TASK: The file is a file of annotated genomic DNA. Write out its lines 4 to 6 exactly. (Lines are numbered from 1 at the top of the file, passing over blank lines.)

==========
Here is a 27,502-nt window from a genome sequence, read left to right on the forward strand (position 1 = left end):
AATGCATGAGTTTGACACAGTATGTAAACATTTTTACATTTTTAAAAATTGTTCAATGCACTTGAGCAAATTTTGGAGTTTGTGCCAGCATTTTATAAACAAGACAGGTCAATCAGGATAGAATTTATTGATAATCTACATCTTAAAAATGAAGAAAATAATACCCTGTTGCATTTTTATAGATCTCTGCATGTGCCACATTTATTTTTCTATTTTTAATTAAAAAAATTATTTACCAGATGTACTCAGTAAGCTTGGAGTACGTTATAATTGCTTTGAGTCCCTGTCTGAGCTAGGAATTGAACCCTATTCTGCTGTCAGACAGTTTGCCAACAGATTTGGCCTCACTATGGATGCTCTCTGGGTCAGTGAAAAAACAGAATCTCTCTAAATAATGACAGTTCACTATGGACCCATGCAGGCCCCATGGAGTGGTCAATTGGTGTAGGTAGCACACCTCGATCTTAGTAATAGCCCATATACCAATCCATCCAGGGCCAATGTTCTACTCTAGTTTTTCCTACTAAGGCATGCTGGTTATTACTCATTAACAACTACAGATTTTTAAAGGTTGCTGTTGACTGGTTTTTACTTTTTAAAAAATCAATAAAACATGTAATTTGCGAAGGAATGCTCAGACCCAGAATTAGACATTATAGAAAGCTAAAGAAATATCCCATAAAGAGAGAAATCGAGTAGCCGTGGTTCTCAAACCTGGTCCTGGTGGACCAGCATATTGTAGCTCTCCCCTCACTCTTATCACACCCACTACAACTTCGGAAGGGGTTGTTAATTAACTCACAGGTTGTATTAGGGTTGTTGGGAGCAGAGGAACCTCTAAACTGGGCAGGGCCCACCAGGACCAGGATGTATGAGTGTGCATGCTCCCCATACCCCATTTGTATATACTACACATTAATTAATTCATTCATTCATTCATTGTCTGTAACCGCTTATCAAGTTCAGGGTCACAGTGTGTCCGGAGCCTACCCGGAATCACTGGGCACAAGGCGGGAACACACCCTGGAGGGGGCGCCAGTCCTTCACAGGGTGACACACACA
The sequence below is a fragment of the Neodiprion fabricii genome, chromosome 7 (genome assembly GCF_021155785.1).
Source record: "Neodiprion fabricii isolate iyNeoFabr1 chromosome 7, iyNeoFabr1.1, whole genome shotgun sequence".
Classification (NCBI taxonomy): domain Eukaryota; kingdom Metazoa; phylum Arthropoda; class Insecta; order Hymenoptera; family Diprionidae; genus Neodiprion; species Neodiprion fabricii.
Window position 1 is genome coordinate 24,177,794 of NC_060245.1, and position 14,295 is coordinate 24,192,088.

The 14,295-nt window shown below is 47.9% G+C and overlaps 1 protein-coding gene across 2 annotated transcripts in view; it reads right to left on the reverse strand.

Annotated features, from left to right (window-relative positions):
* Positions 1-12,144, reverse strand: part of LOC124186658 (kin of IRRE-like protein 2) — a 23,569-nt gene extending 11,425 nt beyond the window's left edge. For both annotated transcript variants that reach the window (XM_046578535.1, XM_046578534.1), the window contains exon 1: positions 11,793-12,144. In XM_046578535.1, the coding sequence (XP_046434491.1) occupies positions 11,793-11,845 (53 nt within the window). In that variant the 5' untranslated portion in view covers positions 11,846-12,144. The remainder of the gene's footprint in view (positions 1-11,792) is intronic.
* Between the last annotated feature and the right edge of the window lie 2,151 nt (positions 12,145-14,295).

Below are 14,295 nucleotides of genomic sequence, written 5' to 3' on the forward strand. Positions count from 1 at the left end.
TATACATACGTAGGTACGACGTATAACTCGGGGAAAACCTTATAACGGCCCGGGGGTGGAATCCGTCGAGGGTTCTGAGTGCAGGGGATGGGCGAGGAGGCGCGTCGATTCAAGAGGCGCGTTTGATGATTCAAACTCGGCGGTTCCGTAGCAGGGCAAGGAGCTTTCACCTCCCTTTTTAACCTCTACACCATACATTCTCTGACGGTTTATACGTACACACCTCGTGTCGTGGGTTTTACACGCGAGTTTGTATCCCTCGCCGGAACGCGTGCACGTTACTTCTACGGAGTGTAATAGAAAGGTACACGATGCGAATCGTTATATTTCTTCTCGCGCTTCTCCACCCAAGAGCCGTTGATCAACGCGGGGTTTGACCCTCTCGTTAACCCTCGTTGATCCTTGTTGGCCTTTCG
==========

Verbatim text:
Source record: "Neodiprion fabricii isolate iyNeoFabr1 chromosome 7, iyNeoFabr1.1, whole genome shotgun sequence".
Classification (NCBI taxonomy): domain Eukaryota; kingdom Metazoa; phylum Arthropoda; class Insecta; order Hymenoptera; family Diprionidae; genus Neodiprion; species Neodiprion fabricii.
Window position 1 is genome coordinate 24,177,794 of NC_060245.1, and position 14,295 is coordinate 24,192,088.